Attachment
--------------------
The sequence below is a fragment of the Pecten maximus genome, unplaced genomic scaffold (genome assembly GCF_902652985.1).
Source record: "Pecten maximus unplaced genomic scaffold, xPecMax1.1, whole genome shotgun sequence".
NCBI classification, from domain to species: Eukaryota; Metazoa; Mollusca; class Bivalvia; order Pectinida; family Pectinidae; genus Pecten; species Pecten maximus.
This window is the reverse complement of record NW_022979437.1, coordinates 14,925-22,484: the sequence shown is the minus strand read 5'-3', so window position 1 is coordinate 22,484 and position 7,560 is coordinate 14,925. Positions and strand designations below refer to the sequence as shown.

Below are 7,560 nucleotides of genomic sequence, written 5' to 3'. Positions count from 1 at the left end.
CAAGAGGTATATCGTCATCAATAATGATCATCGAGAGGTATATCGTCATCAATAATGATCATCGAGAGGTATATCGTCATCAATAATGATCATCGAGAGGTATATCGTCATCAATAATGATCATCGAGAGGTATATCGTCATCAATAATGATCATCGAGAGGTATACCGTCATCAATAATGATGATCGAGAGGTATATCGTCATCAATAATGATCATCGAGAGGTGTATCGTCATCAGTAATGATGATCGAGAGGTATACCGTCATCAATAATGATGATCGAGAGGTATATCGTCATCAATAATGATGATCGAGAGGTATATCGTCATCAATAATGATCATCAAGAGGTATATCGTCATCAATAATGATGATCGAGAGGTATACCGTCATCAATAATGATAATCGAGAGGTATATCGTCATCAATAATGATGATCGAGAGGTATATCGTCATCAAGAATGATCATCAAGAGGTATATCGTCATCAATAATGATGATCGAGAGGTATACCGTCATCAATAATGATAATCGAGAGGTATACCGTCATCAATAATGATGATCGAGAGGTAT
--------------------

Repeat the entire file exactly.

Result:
The sequence below is a fragment of the Pecten maximus genome, unplaced genomic scaffold (genome assembly GCF_902652985.1).
Source record: "Pecten maximus unplaced genomic scaffold, xPecMax1.1, whole genome shotgun sequence".
NCBI classification, from domain to species: Eukaryota; Metazoa; Mollusca; class Bivalvia; order Pectinida; family Pectinidae; genus Pecten; species Pecten maximus.
This window is the reverse complement of record NW_022979437.1, coordinates 14,925-22,484: the sequence shown is the minus strand read 5'-3', so window position 1 is coordinate 22,484 and position 7,560 is coordinate 14,925. Positions and strand designations below refer to the sequence as shown.

Below are 7,560 nucleotides of genomic sequence, written 5' to 3'. Positions count from 1 at the left end.
CAAGAGGTATATCGTCATCAATAATGATCATCGAGAGGTATATCGTCATCAATAATGATCATCGAGAGGTATATCGTCATCAATAATGATCATCGAGAGGTATATCGTCATCAATAATGATCATCGAGAGGTATATCGTCATCAATAATGATCATCGAGAGGTATACCGTCATCAATAATGATGATCGAGAGGTATATCGTCATCAATAATGATCATCGAGAGGTGTATCGTCATCAGTAATGATGATCGAGAGGTATACCGTCATCAATAATGATGATCGAGAGGTATATCGTCATCAATAATGATGATCGAGAGGTATATCGTCATCAATAATGATCATCAAGAGGTATATCGTCATCAATAATGATGATCGAGAGGTATACCGTCATCAATAATGATAATCGAGAGGTATATCGTCATCAATAATGATGATCGAGAGGTATATCGTCATCAAGAATGATCATCAAGAGGTATATCGTCATCAATAATGATGATCGAGAGGTATACCGTCATCAATAATGATAATCGAGAGGTATACCGTCATCAATAATGATGATCGAGAGGTAT